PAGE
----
It seemed like students had only just finished celebrating the survival of Snowpocalypse 2014 when we received news that administrators planned to reschedule missed classes—on Saturdays, no less. Unlike the snowstorm, student backlash to this plan was completely predictable.

Since a fair number of students already choose to skip regularly scheduled lectures, there is little reason to expect many students to attend these make-up sessions. Many of the larger classes are already recorded and posted online, and, as a result, there is often little reason to wake up on time and sit through these classes in person. Those who do attend often drift into the comforting arms of the internet’s many distractions. In light of this, asking students to turn up on a Saturday—a day that remains sacred to exhausted young adults—is a tall order. Classes scheduled post-LDOC, in particular, appear downright unreasonable.

It is possible, however, to look at things a little differently. Coming perilously close to catastrophe at the hands of three inches of snow might breathe new life into the academic community. Maybe students, rested after a snowy sequester, will be driven by more than mere obligation to frequent their classrooms and lecture halls on those designated Saturdays. Perhaps the snow days have thawed the deep-seated academic curiosity and profound appreciation for education we know all students to possess. Fueled by this rekindled appreciation, maybe everyone, from freshmen to seniors, will pry themselves out of bed and hit the books with renewed vigor. Perhaps students will recognize that they should not pass up the opportunities for personal and profession development that each hour in a Duke classroom offers; they will remember that they stand to gain important skills that will serve them for the rest of their lives.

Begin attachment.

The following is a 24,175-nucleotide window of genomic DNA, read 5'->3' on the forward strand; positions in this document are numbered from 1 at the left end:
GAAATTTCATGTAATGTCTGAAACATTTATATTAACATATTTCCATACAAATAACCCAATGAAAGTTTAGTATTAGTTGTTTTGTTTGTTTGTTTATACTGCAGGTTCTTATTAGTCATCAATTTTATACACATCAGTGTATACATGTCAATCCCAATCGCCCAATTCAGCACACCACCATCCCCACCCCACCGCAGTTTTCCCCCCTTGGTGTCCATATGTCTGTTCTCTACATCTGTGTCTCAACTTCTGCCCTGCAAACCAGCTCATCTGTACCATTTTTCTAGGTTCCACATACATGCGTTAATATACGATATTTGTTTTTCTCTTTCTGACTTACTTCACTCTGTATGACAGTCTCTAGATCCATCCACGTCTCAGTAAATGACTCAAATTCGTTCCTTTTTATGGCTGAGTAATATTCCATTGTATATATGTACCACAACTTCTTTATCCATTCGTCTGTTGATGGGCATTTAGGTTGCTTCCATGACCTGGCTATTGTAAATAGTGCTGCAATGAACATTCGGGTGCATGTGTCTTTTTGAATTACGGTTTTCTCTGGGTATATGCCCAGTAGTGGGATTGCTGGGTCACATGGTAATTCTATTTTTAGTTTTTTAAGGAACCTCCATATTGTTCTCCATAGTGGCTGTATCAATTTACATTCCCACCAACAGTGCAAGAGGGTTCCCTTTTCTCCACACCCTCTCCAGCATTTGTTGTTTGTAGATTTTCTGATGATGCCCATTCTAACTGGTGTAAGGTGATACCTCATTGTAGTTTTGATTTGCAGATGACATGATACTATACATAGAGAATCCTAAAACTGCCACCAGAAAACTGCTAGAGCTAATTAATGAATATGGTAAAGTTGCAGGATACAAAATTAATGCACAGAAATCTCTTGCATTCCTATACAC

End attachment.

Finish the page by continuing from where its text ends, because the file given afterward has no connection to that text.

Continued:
In turn, professors might go out of their way to make this investment worthwhile. Understanding that attending class on a Saturday requires unusual dedication and foresight on the part of their students, they may repay their students’ enthusiasm in kind. Perhaps they will detach themselves from their research and the thick veil of academia, if only for a day, and put their students in their highest priorities. Maybe professors known more for bombast than clarity will take advantage of the unique circumstances to break from their traditional teaching patterns and engage with their students in new and refreshing ways.

When we slip into routines, it is easy to mistake opportunities for obligations. Make-up classes might not seem like a big deal, but it is important not to take opportunities, whether courses or clubs or concerts, for granted. Missed classes remind us how valuable—and how costly—our education is, and we appreciate that the administration and professors are willing to schedule make-up classes. If students and professors approach make-up classes with the right attitude, maybe these sessions will be about more than completing a certain number of course hours, or squeezing in required teaching time, and just be a chance to learn something new.